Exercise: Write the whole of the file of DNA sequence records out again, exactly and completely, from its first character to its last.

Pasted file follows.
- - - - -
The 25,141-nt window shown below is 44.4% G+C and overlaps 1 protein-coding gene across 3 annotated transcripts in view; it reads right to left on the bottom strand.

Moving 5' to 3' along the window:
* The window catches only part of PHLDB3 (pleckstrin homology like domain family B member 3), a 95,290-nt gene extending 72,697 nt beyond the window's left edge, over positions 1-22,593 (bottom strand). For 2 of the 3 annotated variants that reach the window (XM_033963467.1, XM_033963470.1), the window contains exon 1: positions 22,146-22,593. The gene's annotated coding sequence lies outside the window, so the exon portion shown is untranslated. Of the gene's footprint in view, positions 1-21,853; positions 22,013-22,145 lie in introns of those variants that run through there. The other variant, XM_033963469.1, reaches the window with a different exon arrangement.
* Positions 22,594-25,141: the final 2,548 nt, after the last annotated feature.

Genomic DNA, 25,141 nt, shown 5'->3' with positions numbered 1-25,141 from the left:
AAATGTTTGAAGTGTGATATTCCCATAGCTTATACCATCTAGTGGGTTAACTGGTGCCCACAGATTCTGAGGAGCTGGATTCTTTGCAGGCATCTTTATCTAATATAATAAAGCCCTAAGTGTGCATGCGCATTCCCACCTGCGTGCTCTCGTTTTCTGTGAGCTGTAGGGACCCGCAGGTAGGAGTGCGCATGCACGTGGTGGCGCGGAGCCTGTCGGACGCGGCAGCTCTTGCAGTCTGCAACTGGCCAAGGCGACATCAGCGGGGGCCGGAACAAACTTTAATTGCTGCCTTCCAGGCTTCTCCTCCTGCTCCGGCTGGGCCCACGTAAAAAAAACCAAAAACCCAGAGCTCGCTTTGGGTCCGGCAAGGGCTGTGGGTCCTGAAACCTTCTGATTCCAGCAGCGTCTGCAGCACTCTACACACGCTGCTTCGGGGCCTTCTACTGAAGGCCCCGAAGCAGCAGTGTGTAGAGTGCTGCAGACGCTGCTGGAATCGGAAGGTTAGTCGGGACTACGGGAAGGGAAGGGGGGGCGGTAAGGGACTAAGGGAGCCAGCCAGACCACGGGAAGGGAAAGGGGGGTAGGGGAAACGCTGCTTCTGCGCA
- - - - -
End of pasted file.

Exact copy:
The 25,141-nt window shown below is 44.4% G+C and overlaps 1 protein-coding gene across 3 annotated transcripts in view; it reads right to left on the bottom strand.

Moving 5' to 3' along the window:
* The window catches only part of PHLDB3 (pleckstrin homology like domain family B member 3), a 95,290-nt gene extending 72,697 nt beyond the window's left edge, over positions 1-22,593 (bottom strand). For 2 of the 3 annotated variants that reach the window (XM_033963467.1, XM_033963470.1), the window contains exon 1: positions 22,146-22,593. The gene's annotated coding sequence lies outside the window, so the exon portion shown is untranslated. Of the gene's footprint in view, positions 1-21,853; positions 22,013-22,145 lie in introns of those variants that run through there. The other variant, XM_033963469.1, reaches the window with a different exon arrangement.
* Positions 22,594-25,141: the final 2,548 nt, after the last annotated feature.

Genomic DNA, 25,141 nt, shown 5'->3' with positions numbered 1-25,141 from the left:
AAATGTTTGAAGTGTGATATTCCCATAGCTTATACCATCTAGTGGGTTAACTGGTGCCCACAGATTCTGAGGAGCTGGATTCTTTGCAGGCATCTTTATCTAATATAATAAAGCCCTAAGTGTGCATGCGCATTCCCACCTGCGTGCTCTCGTTTTCTGTGAGCTGTAGGGACCCGCAGGTAGGAGTGCGCATGCACGTGGTGGCGCGGAGCCTGTCGGACGCGGCAGCTCTTGCAGTCTGCAACTGGCCAAGGCGACATCAGCGGGGGCCGGAACAAACTTTAATTGCTGCCTTCCAGGCTTCTCCTCCTGCTCCGGCTGGGCCCACGTAAAAAAAACCAAAAACCCAGAGCTCGCTTTGGGTCCGGCAAGGGCTGTGGGTCCTGAAACCTTCTGATTCCAGCAGCGTCTGCAGCACTCTACACACGCTGCTTCGGGGCCTTCTACTGAAGGCCCCGAAGCAGCAGTGTGTAGAGTGCTGCAGACGCTGCTGGAATCGGAAGGTTAGTCGGGACTACGGGAAGGGAAGGGGGGGCGGTAAGGGACTAAGGGAGCCAGCCAGACCACGGGAAGGGAAAGGGGGGTAGGGGAAACGCTGCTTCTGCGCA